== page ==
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If there ever was an overcrowded segment in the auto industry, the compact SUV sector would be it. There are so many options to choose from that it can be sort of overwhelming to sit down and decide which vehicle to purchase. That’s why we, Nepal Drives, are here. But that’s not the point we are trying to make.


What we are getting at is how difficult it can be to be noticed and to stand out. This is especially true because most of the offerings in the segment are so similar to each other. Each new car is as good as the next, and there are very few major differentiating factors. And that means making a really big disruption in this pond of compact SUVs is no easy task. Despite this, the Hyundai Venue has managed to make a considerable splash. It has managed to make some noise in the market, but that is usually the case when Hyundai brings in a new product.


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One could say they have been riding the success wave that the Hyundai Creta brought into the market. But, more importantly, they have always been on top of their marketing game, on social media and elsewhere. Then the question comes to this: is the Hyundai Venue a product pushed through smart marketing? Or is it worth the hype that it has been able to muster? We find out.




You can tell the manufacturers have taken bits and pieces from their lineups to make the Venue, but it is still a brand new car. At first glance, you might see glimpses of the Creta in the venue, but the designers have gone a step further to ensure it isn’t just a rehash of their existing lineup.


It is distinctive, with its split headlamps and large cascading black chrome grille. It also squeezes under the 4-meter mark and it certainly looks compact, but it does not lose out on the appeal.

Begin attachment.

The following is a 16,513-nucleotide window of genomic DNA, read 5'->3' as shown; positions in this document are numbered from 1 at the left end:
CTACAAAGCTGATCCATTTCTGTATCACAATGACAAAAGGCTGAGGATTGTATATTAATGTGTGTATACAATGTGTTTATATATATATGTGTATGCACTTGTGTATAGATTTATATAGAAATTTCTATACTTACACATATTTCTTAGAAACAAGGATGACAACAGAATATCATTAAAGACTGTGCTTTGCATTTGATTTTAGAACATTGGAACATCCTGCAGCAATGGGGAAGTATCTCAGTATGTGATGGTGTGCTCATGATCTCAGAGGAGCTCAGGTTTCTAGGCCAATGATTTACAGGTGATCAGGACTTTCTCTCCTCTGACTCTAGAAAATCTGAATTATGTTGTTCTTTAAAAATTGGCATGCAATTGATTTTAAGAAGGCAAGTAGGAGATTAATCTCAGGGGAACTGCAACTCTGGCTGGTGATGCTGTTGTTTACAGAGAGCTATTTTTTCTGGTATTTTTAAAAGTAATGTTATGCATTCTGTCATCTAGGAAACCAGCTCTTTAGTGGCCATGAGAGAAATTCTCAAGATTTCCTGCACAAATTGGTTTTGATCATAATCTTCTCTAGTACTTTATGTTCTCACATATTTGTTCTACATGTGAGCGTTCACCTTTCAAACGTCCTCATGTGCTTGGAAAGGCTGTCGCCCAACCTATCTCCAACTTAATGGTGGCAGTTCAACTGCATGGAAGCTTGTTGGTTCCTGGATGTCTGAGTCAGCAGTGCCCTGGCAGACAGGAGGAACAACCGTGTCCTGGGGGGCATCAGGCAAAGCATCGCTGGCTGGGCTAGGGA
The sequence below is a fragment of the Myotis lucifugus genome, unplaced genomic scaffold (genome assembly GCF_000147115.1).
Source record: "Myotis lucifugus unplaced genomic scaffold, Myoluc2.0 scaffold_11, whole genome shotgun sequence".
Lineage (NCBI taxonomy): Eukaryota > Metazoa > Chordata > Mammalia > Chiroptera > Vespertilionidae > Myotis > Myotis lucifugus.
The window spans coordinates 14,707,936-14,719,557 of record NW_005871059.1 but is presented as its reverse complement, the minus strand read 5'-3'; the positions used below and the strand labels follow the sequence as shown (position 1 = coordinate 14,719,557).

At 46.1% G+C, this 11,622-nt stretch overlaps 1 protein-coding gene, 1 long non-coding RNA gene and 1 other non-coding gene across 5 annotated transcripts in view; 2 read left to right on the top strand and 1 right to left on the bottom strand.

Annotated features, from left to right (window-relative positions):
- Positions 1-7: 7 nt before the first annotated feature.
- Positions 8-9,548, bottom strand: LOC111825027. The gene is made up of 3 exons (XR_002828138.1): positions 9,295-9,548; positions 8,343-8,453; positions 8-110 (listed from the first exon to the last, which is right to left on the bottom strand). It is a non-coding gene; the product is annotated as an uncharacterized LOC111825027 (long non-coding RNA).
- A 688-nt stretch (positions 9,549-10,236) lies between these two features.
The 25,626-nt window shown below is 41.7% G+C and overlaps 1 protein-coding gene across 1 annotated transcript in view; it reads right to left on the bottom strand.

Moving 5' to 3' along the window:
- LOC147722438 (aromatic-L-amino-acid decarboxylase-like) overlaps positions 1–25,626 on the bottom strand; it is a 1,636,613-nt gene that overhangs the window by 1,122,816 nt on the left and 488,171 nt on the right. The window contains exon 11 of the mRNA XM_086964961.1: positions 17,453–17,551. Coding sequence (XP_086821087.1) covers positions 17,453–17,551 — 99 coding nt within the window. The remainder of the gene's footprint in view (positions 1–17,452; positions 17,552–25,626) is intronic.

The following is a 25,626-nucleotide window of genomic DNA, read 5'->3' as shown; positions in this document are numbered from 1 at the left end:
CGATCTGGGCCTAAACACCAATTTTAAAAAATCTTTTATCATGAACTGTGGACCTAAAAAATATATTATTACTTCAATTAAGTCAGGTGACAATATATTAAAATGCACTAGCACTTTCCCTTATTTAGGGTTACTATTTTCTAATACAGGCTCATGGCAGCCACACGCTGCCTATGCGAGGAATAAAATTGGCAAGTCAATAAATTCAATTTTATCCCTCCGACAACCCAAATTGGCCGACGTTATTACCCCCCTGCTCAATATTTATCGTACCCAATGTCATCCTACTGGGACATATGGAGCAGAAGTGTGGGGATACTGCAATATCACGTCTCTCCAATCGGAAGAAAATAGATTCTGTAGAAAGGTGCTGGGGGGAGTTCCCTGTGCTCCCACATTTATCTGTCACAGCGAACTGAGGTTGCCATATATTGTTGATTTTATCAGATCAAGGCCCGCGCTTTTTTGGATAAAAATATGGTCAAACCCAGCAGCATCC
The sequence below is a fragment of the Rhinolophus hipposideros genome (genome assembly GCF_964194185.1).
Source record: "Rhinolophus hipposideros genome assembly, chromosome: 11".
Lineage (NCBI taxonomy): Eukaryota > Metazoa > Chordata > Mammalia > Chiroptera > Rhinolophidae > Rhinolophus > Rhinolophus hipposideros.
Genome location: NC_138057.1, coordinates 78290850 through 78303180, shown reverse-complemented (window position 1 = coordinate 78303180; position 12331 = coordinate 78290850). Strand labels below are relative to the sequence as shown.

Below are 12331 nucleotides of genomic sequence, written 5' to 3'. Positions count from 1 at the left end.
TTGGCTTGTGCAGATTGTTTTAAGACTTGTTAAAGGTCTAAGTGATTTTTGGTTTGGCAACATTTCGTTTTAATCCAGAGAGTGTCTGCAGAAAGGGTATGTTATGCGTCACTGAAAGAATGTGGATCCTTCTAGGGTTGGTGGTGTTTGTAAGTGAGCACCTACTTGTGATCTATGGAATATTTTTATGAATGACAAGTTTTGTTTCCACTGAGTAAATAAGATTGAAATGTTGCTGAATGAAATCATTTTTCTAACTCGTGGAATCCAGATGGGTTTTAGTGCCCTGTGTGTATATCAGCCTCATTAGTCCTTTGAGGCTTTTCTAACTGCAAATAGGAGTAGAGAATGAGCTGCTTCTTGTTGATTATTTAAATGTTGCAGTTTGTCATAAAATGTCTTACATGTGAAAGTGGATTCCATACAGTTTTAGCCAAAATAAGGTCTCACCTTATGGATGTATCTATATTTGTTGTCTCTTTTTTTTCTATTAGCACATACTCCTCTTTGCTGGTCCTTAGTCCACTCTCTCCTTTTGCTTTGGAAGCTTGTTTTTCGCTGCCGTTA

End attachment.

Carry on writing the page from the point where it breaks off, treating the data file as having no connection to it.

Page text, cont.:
The plastic body cladding, roof rails, flared wheel arches, the 16-inch wheels, all work to give the Venue a deceptively large presence. Attention to detail is evident from the stylish front end as well as the dazzlingly detailed tail lamps. There is a robust, almost boxy air to the overall design which is Hyundai’s next-generation design language borrowed from the Hyundai Palisade and the Santa Fe.




And you sense that the moment you’re seated in the plush seats and holding the thick-rimmed steering wheel. For one thing, you get a cooled glove box to store your beverages and keep them cool. You can charge your phone wirelessly if you have a phone that supports the feature. Then there is an electric sunroof if you want to let the sun in, and a manual blind to sheath yourself from direct sunlight. If that wasn’t enough, you also get an Air Purifier equipped with Hepa filter which cleans the air in the car to maintain a healthy cabin atmosphere.



The top of the dash is nice to the touch, the aircon vents are smoothly detailed, and the buttons on the steering wheel and climate control feel premium. The 8-inch touchscreen infotainment is where the action happens. Not only does it boast of Apple/Android integration, navigation, and Arkamys-tuned sound it is your portal into the bundled BlueLink connected car tech. Although it will be some time before Nepal gets to enjoy all the features that come with it.



Nevertheless, the cabin is still a very pleasant place to be in. You can reconfirm if the feeling is mutual with your passengers who will be enjoying the contrasting coolness of the cabin from the sweltering midsummer heat thanks to the rear aircon vents. You will be grateful for the space between you and your co-passengers, which means you will not be bumping into them every time you go to shift gears.